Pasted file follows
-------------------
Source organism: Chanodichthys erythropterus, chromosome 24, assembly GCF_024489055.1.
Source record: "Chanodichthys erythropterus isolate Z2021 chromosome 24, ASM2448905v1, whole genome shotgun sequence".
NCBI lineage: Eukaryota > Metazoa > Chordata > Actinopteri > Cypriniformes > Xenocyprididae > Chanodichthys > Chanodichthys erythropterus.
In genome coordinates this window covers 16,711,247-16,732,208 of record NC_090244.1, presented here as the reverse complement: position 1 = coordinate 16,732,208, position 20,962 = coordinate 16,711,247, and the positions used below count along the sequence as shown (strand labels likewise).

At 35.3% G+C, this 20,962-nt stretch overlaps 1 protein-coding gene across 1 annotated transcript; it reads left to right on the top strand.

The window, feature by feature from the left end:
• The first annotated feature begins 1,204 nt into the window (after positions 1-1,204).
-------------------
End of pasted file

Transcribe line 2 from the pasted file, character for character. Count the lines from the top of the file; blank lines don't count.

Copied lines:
Source record: "Chanodichthys erythropterus isolate Z2021 chromosome 24, ASM2448905v1, whole genome shotgun sequence".